Hyperparathyroidism is a growth on the parathyroid glands resulting in an overproduction of calcium-regulating hormones called PTH.
There are four parathyroid glands, two on each side of the trachea or windpipe near where it splits into the left and right bronchi.
There is no known cause for this condition, although it is genetic. It can affect just one gland or all four glands. Hence, it is advisable to visit an expert surgeon to treat hyperparathyroidism to ensure you get the best treatment for this condition.
Symptoms typically include renal stones, kidney damage, decreased phosphate levels in the blood (hypophosphatemia), fatigue, muscle weakness, anxiety, and irritability.
As with any medical condition causing similar symptoms, hyperparathyroidism is diagnosed through a combination of medical history, physical examination, and laboratory tests.
The gland assessment is a procedure that can help diagnose hyperparathyroidism.
It involves the injection of a radioactive tracer into the bloodstream, which is then filtered by the kidneys and excreted in the urine.
It allows the doctor to see if there is an overproduction of PTH by looking for an increase in the activity of the parathyroid glands.
If you witness some, or all, of the symptoms of hyperparathyroidism, it is important to see your doctor for a diagnosis. It will help you take steps to resolve the problem at an early stage.
Your doctor will likely do a physical examination and order some laboratory tests to help make a diagnosis. If medication is not effective in controlling symptoms, surgery may be necessary.
Six Steps in Treatment of Hyperparathyroidism
According to a 2013 study reported by the National Library of Medicine, primary symptoms of hyperparathyroidism were seen in around 34-120 women per 1,00,000 in California.
Here are the five ways to treat this parathyroid gland disorder.
1. Diet and lifestyle changes
3. Parathyroidectomy surgery
4. Calcium and vitamin D supplements
5. Dialysis or renal transplant
6. Monitoring after treatment is completed
Diet and lifestyle changes: It is essential to eat a healthy diet that includes plenty of fruits, vegetables, legumes, and whole grains. Drinking plenty of water is also essential to prevent kidney stones from forming.
Medication: Medications are used to control the overproduction of PTH by interfering with hormone production or breakdown. It allows the calcium level in the blood to reach an acceptable range without causing adverse side effects on other organs.
Parathyroidectomy surgery: If medication fails to control symptoms, surgical options are available, with parathyroidectomy usually the best option.
Calcium and vitamin D supplements: Once treatment has begun, calcium is recommended for eight weeks post-surgery. Vitamin D helps absorb calcium, so it makes sense that they should be taken together.
Dialysis or renal transplant: If the kidneys can no longer filter the blood, dialysis or a renal transplant may be necessary.
Monitoring after treatment is completed: Once treatment is completed, it is essential to monitor calcium levels and PTH levels to ensure they remain within a healthy range.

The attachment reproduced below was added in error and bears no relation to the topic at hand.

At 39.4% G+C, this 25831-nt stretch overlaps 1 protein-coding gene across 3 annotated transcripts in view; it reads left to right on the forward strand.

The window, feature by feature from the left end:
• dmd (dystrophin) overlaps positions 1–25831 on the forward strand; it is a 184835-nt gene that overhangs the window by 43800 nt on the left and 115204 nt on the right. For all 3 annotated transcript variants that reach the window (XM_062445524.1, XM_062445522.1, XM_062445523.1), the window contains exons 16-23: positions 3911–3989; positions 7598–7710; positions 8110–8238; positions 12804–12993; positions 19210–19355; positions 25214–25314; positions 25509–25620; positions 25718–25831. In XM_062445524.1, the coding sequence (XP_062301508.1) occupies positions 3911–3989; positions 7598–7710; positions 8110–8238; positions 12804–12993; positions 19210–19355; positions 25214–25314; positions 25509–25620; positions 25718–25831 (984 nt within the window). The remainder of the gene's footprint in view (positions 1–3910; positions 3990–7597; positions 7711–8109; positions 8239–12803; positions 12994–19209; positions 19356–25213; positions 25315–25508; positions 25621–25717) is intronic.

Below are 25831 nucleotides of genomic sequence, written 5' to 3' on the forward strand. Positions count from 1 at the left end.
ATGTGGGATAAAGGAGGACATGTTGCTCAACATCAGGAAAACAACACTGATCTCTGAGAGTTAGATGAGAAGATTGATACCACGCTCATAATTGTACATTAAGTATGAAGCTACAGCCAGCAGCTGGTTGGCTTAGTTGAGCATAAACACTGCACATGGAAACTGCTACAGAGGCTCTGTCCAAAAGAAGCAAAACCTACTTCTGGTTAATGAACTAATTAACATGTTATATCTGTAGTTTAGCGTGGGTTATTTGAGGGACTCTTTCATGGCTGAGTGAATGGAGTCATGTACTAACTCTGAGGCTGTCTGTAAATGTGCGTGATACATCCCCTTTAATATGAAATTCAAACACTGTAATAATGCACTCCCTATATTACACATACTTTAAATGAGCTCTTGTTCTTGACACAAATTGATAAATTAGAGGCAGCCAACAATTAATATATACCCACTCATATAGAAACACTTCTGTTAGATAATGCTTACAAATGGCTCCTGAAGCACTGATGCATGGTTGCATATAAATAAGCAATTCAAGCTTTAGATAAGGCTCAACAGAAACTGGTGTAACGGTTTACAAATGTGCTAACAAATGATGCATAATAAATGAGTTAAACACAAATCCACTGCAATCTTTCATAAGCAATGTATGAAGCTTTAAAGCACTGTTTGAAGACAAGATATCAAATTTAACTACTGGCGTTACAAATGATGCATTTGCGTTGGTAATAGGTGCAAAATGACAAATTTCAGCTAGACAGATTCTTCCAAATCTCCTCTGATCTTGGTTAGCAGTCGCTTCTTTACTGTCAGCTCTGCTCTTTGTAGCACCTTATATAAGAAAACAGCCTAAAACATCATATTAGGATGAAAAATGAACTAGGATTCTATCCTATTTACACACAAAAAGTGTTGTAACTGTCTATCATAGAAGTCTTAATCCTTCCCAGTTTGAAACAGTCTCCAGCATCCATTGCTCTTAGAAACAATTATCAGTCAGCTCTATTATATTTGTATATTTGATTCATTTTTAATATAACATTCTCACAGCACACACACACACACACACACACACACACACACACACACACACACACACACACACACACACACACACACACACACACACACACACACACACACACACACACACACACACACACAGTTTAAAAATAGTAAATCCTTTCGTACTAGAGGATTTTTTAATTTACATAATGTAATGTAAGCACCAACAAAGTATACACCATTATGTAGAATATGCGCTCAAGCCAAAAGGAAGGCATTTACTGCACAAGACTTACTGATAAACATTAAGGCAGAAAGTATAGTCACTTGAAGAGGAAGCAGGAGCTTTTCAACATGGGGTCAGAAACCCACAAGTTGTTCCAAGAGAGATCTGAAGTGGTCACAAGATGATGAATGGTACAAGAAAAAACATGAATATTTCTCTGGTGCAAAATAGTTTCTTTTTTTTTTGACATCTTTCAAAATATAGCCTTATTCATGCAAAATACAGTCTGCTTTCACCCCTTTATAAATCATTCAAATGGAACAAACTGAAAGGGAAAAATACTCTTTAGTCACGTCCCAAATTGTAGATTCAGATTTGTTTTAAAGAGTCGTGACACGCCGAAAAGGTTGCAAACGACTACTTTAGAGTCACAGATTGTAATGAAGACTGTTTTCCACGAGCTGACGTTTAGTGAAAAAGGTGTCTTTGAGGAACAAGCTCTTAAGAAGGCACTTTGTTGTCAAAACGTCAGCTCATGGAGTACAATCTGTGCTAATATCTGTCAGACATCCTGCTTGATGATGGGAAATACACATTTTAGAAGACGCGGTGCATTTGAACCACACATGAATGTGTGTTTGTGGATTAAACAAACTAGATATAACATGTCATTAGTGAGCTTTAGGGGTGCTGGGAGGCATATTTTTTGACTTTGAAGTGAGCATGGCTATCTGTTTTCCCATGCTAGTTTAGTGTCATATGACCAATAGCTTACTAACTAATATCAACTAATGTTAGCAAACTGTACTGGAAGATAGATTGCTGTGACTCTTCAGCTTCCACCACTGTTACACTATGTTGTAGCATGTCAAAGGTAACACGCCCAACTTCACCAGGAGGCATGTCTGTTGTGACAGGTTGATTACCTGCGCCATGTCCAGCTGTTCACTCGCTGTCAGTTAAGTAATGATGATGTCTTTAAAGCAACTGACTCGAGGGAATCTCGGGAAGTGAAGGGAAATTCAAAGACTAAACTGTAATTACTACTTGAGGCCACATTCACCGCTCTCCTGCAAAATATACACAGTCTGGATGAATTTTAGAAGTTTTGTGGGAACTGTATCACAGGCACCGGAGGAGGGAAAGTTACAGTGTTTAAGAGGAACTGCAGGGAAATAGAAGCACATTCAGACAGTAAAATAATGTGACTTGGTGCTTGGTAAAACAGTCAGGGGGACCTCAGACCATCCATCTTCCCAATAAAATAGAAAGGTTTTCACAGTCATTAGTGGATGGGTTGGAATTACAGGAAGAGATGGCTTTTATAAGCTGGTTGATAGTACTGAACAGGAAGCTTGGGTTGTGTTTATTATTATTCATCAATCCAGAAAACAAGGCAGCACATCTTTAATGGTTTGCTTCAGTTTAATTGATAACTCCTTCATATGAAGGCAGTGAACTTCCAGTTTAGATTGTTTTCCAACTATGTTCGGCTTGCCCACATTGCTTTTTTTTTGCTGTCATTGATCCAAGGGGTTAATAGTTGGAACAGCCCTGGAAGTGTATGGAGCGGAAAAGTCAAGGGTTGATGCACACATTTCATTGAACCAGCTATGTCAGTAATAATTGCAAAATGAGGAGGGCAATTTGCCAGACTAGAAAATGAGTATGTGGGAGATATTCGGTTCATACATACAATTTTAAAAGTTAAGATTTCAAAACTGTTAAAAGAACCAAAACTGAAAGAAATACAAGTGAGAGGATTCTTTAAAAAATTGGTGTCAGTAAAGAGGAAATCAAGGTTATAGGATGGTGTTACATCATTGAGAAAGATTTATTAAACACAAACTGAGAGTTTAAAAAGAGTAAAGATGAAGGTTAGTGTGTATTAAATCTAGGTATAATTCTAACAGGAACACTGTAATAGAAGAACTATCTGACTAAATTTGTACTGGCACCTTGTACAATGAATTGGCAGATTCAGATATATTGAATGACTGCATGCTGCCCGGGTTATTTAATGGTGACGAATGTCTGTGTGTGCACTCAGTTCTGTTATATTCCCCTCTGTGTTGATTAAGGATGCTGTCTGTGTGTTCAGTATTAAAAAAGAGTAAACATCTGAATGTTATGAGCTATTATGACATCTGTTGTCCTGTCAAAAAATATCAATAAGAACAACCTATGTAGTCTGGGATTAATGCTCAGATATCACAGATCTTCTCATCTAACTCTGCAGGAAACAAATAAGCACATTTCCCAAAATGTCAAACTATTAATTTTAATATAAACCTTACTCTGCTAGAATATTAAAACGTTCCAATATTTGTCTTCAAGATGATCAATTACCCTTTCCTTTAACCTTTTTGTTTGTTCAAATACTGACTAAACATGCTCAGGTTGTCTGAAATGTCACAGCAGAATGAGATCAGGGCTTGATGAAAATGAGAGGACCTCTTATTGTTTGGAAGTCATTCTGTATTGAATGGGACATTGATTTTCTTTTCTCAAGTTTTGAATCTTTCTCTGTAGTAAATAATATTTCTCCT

If levels start to creep outside that range, steps may need to be taken to adjust the treatment plan.
When Do You Need to See a Doctor for a Minimally Invasive Parathyroidectomy?
If you are facing some, or all, of the symptoms of hyperparathyroidism, it is essential to see a doctor who specializes in treating hyperparathyroidism.
Early diagnosis and treatment are the keys to preventing more severe problems down the road. Your local doctor will do a physical examination and order some laboratory tests to help make a diagnosis. Depending on the results, they will then recommend the next steps.
The minimally invasive parathyroidectomy surgery is a safe and effective treatment for hyperparathyroidism. It involves the removal of the diseased gland(s) by entering through a small incision in the neck.
This procedure’s recovery period is shorter than an open parathyroidectomy.
Parathyroidectomy Surgical Steps
The minimally invasive parathyroidectomy surgery is a safe and effective treatment for hyperparathyroidism. It involves the removal of the diseased gland(s) by entering through a small incision in the neck. This procedure’s recovery period is shorter than an open parathyroidectomy.
The doctor will make a minor incision in the neck to enter the surgical area. The incision will be about 1-2 inches long.
A camera will be inserted through the incision to help the surgeon see the surgical area.
A laser will help remove the diseased gland(s).
Tweezer-like clamps will be used to hold the gland(s) in place while they are being removed.
The doctor will close the wound with sutures and wrap it up with a bandage.
If you are experiencing some, or all, of the symptoms of hyperparathyroidism, it is important to see your doctor for a diagnosis. After an early assessment and lab test, your doctor will start primary treatment. If medication is not effective in controlling symptoms, surgery may be necessary.